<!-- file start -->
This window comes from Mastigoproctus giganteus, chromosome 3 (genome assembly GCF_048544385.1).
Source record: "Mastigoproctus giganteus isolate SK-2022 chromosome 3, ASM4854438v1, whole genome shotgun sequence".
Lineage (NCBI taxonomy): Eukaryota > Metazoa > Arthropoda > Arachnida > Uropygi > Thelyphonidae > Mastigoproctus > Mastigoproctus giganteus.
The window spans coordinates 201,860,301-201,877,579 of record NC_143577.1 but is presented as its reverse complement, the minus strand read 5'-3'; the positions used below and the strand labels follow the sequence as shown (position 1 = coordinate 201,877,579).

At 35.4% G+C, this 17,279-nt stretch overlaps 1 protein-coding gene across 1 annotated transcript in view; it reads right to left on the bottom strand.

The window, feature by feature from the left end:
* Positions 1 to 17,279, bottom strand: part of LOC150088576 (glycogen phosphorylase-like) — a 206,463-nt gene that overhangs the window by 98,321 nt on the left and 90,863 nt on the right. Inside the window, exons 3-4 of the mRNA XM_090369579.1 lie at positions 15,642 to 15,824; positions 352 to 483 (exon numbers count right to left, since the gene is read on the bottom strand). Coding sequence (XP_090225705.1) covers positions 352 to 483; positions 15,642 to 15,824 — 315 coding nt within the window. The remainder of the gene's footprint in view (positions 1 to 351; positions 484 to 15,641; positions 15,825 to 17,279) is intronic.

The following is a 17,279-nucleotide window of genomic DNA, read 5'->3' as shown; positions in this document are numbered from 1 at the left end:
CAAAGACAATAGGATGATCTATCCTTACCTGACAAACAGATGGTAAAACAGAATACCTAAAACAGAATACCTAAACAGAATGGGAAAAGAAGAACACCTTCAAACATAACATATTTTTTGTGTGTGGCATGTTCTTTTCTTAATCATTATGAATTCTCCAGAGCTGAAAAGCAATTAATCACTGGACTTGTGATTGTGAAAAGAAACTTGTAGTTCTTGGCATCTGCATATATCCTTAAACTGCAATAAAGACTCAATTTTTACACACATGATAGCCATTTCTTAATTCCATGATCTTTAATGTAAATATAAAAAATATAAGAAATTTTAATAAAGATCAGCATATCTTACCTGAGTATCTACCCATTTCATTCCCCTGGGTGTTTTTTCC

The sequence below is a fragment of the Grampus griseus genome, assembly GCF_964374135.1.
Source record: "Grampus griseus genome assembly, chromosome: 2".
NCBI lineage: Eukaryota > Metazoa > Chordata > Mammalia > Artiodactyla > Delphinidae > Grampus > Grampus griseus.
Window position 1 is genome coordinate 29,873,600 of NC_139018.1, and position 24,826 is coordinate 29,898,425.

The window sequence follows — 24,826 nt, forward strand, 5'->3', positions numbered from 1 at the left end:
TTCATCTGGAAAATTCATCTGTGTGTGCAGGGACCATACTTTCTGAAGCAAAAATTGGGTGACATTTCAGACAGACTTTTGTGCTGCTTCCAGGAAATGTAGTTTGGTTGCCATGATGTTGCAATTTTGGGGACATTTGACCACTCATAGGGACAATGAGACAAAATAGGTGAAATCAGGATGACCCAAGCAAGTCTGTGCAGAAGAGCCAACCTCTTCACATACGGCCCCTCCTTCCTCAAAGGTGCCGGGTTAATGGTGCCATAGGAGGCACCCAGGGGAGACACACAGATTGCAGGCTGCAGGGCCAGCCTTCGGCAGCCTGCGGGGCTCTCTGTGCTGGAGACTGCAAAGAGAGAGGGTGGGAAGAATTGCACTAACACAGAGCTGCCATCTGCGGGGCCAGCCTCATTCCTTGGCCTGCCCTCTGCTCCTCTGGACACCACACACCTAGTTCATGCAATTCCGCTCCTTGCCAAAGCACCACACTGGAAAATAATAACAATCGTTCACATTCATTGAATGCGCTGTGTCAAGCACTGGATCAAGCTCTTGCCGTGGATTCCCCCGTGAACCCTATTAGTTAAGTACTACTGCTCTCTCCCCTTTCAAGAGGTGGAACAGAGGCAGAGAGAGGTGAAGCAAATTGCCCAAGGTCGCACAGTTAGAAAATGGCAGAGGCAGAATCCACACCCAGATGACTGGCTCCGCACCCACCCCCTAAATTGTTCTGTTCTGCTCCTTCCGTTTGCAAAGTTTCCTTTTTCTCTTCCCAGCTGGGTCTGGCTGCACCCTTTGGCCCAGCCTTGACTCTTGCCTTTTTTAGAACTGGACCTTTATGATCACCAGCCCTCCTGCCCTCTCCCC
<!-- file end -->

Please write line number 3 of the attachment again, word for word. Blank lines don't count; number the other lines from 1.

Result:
Lineage (NCBI taxonomy): Eukaryota > Metazoa > Arthropoda > Arachnida > Uropygi > Thelyphonidae > Mastigoproctus > Mastigoproctus giganteus.